The Housing & Property Services sector in my opinion has one of the most diverse customer bases in the UK. Leaders working within this sector make decisions every day that impact the lives of people of all ages, gender, sex, race, religion and sexual orientation and are often faced with customers with a range of needs and disabilities. For that reason I believe it is crucial that the sectors’ workforce reflects the diverse makeup it represents, however I would argue that this is not universally the case.
Diverse leadership is an issue which is evident across the UK in many sectors, including Housing & Property Services, and I believe that we need to do more to encourage, attract, develop, mentor, sponsor, and retain the next generations of diverse leaders at all levels. To be successful, housing associations need a range of candidates that reflect the social make-up of the areas they work in to help them engage with their customers and bring in different skills and views that will ultimately have a positive impact, but I fear many do not have this.
What can we do to rectify the situation? In my opinion organisations, and those working for and with the Housing & Property Services sector need to be more vocal about what it is they are doing to attract diverse talent. We need to put strategies in place to ensure we are all reaching a talent pool that is truly representative of their customer base. Leaders in this sector also need to do more to mentor and promote diverse leadership within the sector. Leadership 2025 is an excellent example of this.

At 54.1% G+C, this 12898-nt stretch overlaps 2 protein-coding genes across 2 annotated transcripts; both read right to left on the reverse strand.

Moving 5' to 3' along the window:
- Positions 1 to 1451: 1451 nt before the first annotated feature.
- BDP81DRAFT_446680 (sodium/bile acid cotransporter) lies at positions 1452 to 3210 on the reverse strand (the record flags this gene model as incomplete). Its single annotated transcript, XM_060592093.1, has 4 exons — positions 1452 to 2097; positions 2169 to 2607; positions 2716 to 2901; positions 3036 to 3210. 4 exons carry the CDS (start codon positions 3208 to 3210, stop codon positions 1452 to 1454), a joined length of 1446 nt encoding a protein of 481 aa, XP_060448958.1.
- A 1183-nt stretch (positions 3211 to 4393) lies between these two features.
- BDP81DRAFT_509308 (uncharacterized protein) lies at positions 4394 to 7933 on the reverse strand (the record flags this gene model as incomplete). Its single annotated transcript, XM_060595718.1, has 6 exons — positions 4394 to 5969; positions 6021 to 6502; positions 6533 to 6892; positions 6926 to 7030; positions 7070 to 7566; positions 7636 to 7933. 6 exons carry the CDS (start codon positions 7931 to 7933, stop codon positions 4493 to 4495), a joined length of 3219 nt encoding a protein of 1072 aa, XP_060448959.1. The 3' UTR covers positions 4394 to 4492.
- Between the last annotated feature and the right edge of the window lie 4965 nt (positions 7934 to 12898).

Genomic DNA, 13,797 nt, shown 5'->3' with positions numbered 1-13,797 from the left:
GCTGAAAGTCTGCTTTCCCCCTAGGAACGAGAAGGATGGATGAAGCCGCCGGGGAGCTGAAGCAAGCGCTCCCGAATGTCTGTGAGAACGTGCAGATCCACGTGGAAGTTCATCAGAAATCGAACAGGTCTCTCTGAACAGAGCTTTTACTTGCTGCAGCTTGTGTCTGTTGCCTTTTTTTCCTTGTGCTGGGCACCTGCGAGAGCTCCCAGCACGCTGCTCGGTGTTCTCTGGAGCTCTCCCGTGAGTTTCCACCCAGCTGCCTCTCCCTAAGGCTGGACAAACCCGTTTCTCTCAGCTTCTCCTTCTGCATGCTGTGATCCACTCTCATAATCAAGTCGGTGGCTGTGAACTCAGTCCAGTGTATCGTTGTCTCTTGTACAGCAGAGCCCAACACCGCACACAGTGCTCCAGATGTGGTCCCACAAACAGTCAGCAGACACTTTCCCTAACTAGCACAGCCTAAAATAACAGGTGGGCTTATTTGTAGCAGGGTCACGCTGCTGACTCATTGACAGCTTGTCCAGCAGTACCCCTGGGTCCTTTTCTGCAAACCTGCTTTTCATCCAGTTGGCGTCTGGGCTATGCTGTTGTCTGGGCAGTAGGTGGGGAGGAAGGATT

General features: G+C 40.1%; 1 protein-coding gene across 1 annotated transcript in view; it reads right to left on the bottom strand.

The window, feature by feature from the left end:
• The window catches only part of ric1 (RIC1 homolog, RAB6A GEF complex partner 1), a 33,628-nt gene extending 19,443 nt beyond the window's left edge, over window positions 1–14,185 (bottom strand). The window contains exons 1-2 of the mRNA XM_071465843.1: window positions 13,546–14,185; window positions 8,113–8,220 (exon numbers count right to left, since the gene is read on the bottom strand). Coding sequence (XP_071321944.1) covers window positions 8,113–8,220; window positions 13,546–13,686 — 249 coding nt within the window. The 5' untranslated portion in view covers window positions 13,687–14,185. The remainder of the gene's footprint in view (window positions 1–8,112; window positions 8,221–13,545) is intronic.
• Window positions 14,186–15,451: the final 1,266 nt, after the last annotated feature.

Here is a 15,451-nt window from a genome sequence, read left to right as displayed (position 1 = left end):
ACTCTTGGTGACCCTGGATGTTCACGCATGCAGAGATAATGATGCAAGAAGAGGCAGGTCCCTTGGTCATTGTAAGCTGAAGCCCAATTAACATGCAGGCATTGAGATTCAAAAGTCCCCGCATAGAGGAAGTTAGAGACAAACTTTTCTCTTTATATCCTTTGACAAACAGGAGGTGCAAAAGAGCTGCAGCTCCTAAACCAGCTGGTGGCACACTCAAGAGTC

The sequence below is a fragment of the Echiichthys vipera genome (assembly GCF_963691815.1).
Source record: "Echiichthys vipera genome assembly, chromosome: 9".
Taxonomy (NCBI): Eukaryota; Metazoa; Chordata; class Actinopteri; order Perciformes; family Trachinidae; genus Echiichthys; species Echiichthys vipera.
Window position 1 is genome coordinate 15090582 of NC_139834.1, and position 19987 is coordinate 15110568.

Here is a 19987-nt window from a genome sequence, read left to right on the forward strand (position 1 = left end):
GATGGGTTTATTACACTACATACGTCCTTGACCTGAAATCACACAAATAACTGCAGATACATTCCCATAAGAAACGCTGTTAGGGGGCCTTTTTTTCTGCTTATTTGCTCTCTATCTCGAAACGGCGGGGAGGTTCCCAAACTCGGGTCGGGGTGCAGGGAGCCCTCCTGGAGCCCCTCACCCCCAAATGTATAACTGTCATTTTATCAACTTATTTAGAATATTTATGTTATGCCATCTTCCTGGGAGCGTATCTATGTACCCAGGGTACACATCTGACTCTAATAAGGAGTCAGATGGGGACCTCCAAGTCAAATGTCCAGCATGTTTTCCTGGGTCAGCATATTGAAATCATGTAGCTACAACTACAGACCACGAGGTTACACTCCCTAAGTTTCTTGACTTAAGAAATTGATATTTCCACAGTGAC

Leadership 2025 is a leadership development programme that is available exclusively to senior leaders from BME (black, minority, ethnic) backgrounds working in the housing sector. At its heart, Leadership 2025 wants to change the sector for the better, and ensure the BME candidates are equally represented throughout, something we should all be striving for. Housing organisations should consider this, and look at ways we can attract and support all diverse candidates that may be considering a leadership role within the sector.
I also think current housing leaders need to be doing more to promote the sector to young people that are considering the career choices they are yet to make. One of our biggest challenges in relation to talent within Housing & Property Services is that many candidates do not consider the sector unless they have a housing background, and this is something we need to try and change. Many of my clients are already working with schools and colleges for this reason and reaping the results, and I would urge others to follow suit.
In my opinion there has never been a better time to start looking at new ways of attracting diverse candidates. A diverse workforce will not only allow you to respond to the needs of your customers, but will also give you a real competitive edge in the market. Those organisations that do not make this a priority are at risk of losing out to the best candidates and falling further behind in a race that is already off the starting block.
At Sellick Partnership, we regularly help housing organisations of all sizes widen their talent pool and attract a diverse shortlist of candidates. We provide a consultative approach to support organisations, identifying new ways in which they can attract talent by changing their recruitment approach. If you would like to find out how we could help you, feel free to contact me directly by emailing firstname.lastname@example.org or call me on 01332 542580.